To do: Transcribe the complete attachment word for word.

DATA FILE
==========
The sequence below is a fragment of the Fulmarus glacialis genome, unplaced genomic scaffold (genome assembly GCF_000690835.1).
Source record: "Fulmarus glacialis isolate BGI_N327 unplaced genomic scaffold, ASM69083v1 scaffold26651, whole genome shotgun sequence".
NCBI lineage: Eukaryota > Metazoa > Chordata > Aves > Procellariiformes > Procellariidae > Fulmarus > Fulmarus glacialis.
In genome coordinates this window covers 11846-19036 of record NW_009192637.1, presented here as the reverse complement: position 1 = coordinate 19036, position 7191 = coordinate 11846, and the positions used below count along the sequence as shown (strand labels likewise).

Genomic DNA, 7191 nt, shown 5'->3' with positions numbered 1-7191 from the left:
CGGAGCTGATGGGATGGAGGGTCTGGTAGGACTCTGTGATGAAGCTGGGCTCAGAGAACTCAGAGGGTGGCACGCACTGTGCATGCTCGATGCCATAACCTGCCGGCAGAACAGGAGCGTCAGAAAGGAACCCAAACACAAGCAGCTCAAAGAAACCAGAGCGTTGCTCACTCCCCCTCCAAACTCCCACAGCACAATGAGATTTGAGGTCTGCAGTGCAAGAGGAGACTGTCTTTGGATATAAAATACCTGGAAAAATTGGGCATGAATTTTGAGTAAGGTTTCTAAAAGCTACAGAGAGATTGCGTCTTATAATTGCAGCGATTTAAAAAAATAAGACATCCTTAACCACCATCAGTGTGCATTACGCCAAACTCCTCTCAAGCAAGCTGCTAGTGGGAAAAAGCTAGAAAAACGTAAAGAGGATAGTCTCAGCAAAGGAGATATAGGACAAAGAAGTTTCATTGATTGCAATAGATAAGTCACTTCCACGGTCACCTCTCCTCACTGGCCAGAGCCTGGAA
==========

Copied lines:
The sequence below is a fragment of the Fulmarus glacialis genome, unplaced genomic scaffold (genome assembly GCF_000690835.1).
Source record: "Fulmarus glacialis isolate BGI_N327 unplaced genomic scaffold, ASM69083v1 scaffold26651, whole genome shotgun sequence".
NCBI lineage: Eukaryota > Metazoa > Chordata > Aves > Procellariiformes > Procellariidae > Fulmarus > Fulmarus glacialis.
In genome coordinates this window covers 11846-19036 of record NW_009192637.1, presented here as the reverse complement: position 1 = coordinate 19036, position 7191 = coordinate 11846, and the positions used below count along the sequence as shown (strand labels likewise).

Genomic DNA, 7191 nt, shown 5'->3' with positions numbered 1-7191 from the left:
CGGAGCTGATGGGATGGAGGGTCTGGTAGGACTCTGTGATGAAGCTGGGCTCAGAGAACTCAGAGGGTGGCACGCACTGTGCATGCTCGATGCCATAACCTGCCGGCAGAACAGGAGCGTCAGAAAGGAACCCAAACACAAGCAGCTCAAAGAAACCAGAGCGTTGCTCACTCCCCCTCCAAACTCCCACAGCACAATGAGATTTGAGGTCTGCAGTGCAAGAGGAGACTGTCTTTGGATATAAAATACCTGGAAAAATTGGGCATGAATTTTGAGTAAGGTTTCTAAAAGCTACAGAGAGATTGCGTCTTATAATTGCAGCGATTTAAAAAAATAAGACATCCTTAACCACCATCAGTGTGCATTACGCCAAACTCCTCTCAAGCAAGCTGCTAGTGGGAAAAAGCTAGAAAAACGTAAAGAGGATAGTCTCAGCAAAGGAGATATAGGACAAAGAAGTTTCATTGATTGCAATAGATAAGTCACTTCCACGGTCACCTCTCCTCACTGGCCAGAGCCTGGAA